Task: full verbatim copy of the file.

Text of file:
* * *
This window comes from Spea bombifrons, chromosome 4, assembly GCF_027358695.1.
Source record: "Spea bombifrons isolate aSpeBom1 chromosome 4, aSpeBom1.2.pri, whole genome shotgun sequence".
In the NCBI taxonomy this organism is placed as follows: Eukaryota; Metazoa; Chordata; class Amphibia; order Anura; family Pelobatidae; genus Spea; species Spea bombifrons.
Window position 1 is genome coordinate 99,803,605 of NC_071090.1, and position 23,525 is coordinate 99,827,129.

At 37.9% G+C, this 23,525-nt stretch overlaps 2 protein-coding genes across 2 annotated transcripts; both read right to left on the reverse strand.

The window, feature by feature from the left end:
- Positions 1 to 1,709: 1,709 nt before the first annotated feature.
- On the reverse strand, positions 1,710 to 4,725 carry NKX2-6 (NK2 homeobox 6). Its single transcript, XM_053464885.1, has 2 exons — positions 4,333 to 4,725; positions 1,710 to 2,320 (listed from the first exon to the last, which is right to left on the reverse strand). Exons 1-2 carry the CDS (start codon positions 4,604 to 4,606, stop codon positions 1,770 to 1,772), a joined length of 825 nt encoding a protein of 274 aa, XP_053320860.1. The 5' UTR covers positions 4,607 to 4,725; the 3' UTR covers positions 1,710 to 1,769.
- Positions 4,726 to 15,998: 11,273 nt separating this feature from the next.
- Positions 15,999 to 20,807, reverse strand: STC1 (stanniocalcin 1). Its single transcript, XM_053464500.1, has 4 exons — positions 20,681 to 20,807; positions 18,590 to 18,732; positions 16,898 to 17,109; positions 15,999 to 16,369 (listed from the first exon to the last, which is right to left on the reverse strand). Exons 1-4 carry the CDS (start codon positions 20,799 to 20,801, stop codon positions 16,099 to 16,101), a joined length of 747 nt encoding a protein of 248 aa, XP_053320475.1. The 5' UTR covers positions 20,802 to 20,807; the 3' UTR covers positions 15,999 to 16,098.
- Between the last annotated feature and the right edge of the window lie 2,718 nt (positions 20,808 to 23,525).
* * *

This window comes from Spea bombifrons, chromosome 4, assembly GCF_027358695.1.
Source record: "Spea bombifrons isolate aSpeBom1 chromosome 4, aSpeBom1.2.pri, whole genome shotgun sequence".
In the NCBI taxonomy this organism is placed as follows: Eukaryota; Metazoa; Chordata; class Amphibia; order Anura; family Pelobatidae; genus Spea; species Spea bombifrons.
Window position 1 is genome coordinate 99,803,605 of NC_071090.1, and position 23,525 is coordinate 99,827,129.

At 37.9% G+C, this 23,525-nt stretch overlaps 2 protein-coding genes across 2 annotated transcripts; both read right to left on the reverse strand.

The window, feature by feature from the left end:
- Positions 1 to 1,709: 1,709 nt before the first annotated feature.
- On the reverse strand, positions 1,710 to 4,725 carry NKX2-6 (NK2 homeobox 6). Its single transcript, XM_053464885.1, has 2 exons — positions 4,333 to 4,725; positions 1,710 to 2,320 (listed from the first exon to the last, which is right to left on the reverse strand). Exons 1-2 carry the CDS (start codon positions 4,604 to 4,606, stop codon positions 1,770 to 1,772), a joined length of 825 nt encoding a protein of 274 aa, XP_053320860.1. The 5' UTR covers positions 4,607 to 4,725; the 3' UTR covers positions 1,710 to 1,769.
- Positions 4,726 to 15,998: 11,273 nt separating this feature from the next.
- Positions 15,999 to 20,807, reverse strand: STC1 (stanniocalcin 1). Its single transcript, XM_053464500.1, has 4 exons — positions 20,681 to 20,807; positions 18,590 to 18,732; positions 16,898 to 17,109; positions 15,999 to 16,369 (listed from the first exon to the last, which is right to left on the reverse strand). Exons 1-4 carry the CDS (start codon positions 20,799 to 20,801, stop codon positions 16,099 to 16,101), a joined length of 747 nt encoding a protein of 248 aa, XP_053320475.1. The 5' UTR covers positions 20,802 to 20,807; the 3' UTR covers positions 15,999 to 16,098.
- Between the last annotated feature and the right edge of the window lie 2,718 nt (positions 20,808 to 23,525).